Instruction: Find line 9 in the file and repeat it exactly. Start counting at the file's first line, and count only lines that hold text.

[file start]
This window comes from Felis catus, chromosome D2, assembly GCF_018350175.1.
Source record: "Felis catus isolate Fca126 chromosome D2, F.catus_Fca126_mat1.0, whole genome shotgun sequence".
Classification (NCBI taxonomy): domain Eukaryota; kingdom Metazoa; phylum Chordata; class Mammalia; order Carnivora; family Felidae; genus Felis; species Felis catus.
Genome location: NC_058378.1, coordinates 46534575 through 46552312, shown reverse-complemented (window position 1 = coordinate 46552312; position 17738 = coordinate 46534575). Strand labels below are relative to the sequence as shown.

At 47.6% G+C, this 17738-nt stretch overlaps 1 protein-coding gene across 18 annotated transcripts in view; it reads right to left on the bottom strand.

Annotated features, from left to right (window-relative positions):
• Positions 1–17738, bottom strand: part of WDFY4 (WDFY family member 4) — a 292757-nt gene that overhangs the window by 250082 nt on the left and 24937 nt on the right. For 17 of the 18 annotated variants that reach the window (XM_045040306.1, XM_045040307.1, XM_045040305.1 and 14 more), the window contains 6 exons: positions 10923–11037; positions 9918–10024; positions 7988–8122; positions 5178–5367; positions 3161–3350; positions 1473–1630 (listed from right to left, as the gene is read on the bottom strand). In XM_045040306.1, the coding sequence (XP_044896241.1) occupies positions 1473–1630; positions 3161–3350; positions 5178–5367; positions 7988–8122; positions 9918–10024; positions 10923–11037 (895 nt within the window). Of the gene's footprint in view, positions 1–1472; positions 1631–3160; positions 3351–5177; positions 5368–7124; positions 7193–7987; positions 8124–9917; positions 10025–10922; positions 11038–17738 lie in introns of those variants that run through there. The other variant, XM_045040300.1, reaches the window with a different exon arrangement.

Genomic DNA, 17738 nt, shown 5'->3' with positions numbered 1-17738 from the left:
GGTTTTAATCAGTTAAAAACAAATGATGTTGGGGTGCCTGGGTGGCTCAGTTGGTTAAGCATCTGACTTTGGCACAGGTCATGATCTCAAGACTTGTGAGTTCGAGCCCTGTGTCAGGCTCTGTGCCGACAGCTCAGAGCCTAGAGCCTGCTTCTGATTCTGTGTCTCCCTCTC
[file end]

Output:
GGTTTTAATCAGTTAAAAACAAATGATGTTGGGGTGCCTGGGTGGCTCAGTTGGTTAAGCATCTGACTTTGGCACAGGTCATGATCTCAAGACTTGTGAGTTCGAGCCCTGTGTCAGGCTCTGTGCCGACAGCTCAGAGCCTAGAGCCTGCTTCTGATTCTGTGTCTCCCTCTC